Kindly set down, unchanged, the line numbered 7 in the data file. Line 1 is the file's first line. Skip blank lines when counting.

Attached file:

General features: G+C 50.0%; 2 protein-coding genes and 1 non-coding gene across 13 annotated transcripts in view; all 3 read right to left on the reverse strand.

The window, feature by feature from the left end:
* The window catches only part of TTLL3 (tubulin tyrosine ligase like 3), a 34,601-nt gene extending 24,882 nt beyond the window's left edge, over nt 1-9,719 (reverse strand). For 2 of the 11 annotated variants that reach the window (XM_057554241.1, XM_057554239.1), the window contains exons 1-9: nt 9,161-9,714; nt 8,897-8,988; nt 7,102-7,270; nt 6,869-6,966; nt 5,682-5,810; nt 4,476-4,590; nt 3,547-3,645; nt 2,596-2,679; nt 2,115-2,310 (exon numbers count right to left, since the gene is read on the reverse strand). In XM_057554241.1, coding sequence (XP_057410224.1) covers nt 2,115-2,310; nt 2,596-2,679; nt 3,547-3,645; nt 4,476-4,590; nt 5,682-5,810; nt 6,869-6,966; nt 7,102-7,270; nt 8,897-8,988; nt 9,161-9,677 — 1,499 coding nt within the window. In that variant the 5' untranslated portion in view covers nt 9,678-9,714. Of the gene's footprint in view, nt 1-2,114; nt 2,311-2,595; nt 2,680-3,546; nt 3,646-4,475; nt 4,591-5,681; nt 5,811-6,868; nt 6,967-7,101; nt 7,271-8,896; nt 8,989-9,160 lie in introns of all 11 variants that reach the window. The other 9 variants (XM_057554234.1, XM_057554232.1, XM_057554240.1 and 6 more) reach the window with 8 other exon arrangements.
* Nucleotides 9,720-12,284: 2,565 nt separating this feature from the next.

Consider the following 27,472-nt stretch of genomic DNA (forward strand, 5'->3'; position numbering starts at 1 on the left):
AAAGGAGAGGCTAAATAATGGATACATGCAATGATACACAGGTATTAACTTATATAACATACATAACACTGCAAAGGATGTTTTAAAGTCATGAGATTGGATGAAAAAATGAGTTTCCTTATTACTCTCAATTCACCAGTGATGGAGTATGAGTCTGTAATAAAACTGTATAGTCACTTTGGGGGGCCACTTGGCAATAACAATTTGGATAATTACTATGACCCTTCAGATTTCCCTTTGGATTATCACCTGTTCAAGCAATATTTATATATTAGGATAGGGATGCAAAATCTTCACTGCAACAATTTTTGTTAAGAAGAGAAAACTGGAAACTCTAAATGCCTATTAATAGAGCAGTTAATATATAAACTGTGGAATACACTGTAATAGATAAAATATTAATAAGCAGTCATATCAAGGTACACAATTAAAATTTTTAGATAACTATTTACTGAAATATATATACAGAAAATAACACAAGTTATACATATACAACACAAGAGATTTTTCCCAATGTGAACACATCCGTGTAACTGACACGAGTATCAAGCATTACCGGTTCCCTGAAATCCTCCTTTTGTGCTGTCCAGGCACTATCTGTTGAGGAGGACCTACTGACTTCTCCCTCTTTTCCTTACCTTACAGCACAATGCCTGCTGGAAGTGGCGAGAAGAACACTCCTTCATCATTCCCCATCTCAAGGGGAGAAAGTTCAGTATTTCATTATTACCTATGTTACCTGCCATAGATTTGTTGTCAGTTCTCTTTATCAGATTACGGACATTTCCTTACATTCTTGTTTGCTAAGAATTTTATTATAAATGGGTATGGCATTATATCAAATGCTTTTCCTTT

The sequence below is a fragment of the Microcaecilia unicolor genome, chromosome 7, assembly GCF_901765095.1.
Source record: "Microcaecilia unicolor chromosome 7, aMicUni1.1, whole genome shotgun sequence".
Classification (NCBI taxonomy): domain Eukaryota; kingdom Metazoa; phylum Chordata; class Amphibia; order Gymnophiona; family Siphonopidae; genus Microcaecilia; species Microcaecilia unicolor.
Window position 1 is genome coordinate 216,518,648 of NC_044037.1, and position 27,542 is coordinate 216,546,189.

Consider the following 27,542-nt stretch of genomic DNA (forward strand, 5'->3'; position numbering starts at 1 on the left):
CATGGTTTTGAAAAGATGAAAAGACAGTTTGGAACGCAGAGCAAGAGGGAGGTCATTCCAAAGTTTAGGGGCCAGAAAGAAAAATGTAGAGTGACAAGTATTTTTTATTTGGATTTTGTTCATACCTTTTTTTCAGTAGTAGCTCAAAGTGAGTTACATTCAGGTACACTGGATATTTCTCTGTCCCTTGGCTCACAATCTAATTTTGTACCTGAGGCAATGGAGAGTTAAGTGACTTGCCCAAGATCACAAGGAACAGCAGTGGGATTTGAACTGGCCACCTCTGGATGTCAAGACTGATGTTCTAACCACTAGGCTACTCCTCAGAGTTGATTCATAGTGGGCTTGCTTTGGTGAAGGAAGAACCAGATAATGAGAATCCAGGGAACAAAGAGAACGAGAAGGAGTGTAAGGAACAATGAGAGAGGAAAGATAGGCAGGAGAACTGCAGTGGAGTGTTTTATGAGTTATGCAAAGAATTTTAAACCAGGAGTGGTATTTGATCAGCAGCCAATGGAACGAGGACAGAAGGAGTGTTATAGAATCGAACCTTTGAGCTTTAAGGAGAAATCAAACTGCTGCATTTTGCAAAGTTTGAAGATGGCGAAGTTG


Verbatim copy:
The sequence below is a fragment of the Microcaecilia unicolor genome, chromosome 7, assembly GCF_901765095.1.